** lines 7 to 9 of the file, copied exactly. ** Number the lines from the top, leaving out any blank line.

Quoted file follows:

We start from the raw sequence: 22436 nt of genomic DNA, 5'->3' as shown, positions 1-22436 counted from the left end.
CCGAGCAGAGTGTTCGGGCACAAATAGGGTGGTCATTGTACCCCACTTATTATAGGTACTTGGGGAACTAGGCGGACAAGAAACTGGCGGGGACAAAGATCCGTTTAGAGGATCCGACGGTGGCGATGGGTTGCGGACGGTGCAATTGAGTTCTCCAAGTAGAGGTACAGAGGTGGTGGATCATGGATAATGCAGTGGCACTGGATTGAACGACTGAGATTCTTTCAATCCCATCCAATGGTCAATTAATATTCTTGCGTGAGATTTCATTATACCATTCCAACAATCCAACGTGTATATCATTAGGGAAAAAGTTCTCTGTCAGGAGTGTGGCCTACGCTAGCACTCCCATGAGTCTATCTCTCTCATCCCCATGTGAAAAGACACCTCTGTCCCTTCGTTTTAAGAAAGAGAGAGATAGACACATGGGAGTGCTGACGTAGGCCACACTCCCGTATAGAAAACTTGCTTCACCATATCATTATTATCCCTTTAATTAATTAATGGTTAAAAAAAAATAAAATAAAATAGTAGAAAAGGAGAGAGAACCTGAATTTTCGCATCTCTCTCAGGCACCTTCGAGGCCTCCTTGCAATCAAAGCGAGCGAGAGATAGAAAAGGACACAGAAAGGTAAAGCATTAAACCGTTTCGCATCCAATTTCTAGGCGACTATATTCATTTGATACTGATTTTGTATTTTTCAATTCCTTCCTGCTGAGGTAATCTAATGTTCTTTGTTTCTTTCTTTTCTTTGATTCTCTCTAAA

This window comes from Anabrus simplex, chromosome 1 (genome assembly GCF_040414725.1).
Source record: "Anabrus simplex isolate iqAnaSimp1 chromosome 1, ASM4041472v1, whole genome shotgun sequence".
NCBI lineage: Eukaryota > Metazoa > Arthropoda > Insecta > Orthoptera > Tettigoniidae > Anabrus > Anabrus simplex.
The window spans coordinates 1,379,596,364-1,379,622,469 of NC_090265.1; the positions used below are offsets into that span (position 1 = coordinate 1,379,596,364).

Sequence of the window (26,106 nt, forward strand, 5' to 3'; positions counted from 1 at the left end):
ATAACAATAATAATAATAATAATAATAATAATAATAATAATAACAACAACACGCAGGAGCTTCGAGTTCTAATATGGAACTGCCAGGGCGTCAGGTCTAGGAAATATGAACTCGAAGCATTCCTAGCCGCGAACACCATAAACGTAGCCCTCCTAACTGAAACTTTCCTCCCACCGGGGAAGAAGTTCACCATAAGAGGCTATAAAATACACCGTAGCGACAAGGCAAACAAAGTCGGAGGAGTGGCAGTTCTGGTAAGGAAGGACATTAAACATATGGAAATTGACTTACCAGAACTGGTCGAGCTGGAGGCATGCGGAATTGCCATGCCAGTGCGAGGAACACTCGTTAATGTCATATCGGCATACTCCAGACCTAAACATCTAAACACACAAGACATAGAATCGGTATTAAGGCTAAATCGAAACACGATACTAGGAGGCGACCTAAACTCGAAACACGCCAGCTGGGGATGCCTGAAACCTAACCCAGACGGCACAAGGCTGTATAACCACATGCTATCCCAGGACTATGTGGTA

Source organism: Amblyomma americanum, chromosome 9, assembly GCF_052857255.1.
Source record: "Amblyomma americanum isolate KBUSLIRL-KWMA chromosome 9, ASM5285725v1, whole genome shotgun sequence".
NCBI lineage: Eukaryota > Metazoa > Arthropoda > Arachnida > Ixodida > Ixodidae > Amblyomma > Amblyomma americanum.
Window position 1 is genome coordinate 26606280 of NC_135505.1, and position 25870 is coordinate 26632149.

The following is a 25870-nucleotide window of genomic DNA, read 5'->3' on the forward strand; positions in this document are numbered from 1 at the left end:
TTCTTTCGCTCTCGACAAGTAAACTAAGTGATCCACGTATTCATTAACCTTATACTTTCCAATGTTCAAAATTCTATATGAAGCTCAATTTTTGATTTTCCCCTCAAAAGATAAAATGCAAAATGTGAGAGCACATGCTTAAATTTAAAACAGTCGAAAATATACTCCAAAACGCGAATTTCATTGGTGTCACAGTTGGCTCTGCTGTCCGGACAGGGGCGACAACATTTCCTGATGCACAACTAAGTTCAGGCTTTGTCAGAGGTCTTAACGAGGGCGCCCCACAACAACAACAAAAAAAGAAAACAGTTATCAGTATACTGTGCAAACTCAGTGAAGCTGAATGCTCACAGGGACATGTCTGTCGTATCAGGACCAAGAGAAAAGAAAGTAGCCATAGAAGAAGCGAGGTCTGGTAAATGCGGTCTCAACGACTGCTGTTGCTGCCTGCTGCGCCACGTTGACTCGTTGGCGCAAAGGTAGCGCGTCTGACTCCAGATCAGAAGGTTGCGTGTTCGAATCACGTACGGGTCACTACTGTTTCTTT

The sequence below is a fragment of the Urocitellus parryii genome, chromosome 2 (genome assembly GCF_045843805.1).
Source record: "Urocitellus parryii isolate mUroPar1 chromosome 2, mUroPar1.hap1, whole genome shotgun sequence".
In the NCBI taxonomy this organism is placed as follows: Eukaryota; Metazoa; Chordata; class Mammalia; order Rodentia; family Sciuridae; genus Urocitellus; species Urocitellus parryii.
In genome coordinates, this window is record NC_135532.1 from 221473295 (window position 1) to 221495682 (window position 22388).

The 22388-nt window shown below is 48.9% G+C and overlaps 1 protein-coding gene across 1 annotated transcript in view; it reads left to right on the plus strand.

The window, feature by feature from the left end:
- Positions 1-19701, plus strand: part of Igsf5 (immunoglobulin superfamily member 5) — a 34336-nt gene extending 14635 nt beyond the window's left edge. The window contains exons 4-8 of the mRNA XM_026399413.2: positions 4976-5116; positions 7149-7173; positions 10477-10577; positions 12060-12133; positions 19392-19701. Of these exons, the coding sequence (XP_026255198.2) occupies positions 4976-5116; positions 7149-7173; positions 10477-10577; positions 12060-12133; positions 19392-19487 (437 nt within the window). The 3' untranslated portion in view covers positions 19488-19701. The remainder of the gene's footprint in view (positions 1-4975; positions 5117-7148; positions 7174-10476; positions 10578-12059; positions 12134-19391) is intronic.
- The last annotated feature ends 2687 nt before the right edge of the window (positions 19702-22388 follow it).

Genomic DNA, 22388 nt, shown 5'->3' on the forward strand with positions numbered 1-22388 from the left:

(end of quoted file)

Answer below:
Sequence of the window (26,106 nt, forward strand, 5' to 3'; positions counted from 1 at the left end):
ATAACAATAATAATAATAATAATAATAATAATAATAATAATAACAACAACACGCAGGAGCTTCGAGTTCTAATATGGAACTGCCAGGGCGTCAGGTCTAGGAAATATGAACTCGAAGCATTCCTAGCCGCGAACACCATAAACGTAGCCCTCCTAACTGAAACTTTCCTCCCACCGGGGAAGAAGTTCACCATAAGAGGCTATAAAATACACCGTAGCGACAAGGCAAACAAAGTCGGAGGAGTGGCAGTTCTGGTAAGGAAGGACATTAAACATATGGAAATTGACTTACCAGAACTGGTCGAGCTGGAGGCATGCGGAATTGCCATGCCAGTGCGAGGAACACTCGTTAATGTCATATCGGCATACTCCAGACCTAAACATCTAAACACACAAGACATAGAATCGGTATTAAGGCTAAATCGAAACACGATACTAGGAGGCGACCTAAACTCGAAACACGCCAGCTGGGGATGCCTGAAACCTAACCCAGACGGCACAAGGCTGTATAACCACATGCTATCCCAGGACTATGTGGTA

Source organism: Amblyomma americanum, chromosome 9, assembly GCF_052857255.1.